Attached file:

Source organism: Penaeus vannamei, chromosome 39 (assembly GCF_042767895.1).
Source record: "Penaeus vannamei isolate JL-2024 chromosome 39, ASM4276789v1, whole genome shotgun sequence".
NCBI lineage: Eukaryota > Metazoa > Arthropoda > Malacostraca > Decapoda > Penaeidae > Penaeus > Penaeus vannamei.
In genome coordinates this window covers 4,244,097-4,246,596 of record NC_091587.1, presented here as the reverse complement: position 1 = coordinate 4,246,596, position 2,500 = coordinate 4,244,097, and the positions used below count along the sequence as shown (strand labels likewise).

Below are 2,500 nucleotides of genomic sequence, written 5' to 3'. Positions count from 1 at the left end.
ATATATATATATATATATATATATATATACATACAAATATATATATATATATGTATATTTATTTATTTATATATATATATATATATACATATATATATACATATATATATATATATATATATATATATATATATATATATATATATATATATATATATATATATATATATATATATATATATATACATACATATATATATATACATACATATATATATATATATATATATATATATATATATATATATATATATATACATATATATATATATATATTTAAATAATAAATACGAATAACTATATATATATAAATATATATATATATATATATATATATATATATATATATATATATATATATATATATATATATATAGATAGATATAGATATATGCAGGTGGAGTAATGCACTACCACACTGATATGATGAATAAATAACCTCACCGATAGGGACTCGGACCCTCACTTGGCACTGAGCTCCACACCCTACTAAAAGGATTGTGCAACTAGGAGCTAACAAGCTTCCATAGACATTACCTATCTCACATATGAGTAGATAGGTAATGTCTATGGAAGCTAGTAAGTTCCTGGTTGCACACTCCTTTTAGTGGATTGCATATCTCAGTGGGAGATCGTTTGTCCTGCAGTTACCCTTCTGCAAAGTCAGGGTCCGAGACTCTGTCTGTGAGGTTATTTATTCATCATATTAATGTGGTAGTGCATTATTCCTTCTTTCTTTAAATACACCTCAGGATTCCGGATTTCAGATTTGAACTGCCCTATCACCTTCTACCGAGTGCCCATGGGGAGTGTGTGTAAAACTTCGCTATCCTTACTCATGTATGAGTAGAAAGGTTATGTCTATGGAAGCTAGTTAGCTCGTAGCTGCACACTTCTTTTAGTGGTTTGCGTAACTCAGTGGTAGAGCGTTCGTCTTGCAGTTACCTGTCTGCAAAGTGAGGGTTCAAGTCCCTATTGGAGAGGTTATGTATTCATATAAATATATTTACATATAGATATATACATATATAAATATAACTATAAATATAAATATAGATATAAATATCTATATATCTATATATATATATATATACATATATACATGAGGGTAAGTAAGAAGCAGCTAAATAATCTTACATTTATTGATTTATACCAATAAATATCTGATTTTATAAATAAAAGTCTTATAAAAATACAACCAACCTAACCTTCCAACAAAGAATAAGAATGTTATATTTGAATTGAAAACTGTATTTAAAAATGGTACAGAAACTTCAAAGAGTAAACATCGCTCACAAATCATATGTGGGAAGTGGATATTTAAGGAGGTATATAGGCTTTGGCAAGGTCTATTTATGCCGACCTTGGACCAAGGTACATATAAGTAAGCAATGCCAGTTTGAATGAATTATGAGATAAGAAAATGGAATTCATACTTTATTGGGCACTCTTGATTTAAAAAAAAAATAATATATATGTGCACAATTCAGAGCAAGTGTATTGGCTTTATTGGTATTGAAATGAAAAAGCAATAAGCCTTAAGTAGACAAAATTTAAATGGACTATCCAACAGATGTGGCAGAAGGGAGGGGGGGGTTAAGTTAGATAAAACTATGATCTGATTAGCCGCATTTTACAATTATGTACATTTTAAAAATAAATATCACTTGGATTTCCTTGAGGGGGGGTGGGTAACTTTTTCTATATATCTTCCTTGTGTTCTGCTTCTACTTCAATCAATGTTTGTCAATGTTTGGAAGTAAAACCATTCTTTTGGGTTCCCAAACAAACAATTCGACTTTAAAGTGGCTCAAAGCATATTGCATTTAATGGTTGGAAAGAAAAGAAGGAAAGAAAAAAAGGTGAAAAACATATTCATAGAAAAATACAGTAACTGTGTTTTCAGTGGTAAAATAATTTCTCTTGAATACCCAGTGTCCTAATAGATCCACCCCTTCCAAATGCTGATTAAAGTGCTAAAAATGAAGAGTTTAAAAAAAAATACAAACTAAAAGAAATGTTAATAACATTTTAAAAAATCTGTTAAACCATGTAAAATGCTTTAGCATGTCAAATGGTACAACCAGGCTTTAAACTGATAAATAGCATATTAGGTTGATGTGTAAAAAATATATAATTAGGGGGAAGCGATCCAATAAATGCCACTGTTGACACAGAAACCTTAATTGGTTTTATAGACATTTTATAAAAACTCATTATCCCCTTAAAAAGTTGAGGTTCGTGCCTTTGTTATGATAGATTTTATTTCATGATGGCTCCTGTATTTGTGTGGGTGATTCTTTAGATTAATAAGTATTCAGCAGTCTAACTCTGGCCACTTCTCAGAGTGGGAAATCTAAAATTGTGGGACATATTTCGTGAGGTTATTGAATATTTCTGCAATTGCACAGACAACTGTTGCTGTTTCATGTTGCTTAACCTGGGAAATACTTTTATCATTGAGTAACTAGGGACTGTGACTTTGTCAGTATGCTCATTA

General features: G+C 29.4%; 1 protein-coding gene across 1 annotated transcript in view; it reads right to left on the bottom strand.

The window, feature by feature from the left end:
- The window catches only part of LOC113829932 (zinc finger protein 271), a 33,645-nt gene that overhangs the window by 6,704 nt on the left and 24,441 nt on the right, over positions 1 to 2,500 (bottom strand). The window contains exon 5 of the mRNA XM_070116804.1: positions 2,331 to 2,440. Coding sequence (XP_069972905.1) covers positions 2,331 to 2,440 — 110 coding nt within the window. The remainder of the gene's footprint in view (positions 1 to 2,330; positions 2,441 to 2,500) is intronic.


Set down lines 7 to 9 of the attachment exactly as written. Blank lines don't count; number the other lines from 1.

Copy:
General features: G+C 29.4%; 1 protein-coding gene across 1 annotated transcript in view; it reads right to left on the bottom strand.

The window, feature by feature from the left end:
- The window catches only part of LOC113829932 (zinc finger protein 271), a 33,645-nt gene that overhangs the window by 6,704 nt on the left and 24,441 nt on the right, over positions 1 to 2,500 (bottom strand). The window contains exon 5 of the mRNA XM_070116804.1: positions 2,331 to 2,440. Coding sequence (XP_069972905.1) covers positions 2,331 to 2,440 — 110 coding nt within the window. The remainder of the gene's footprint in view (positions 1 to 2,330; positions 2,441 to 2,500) is intronic.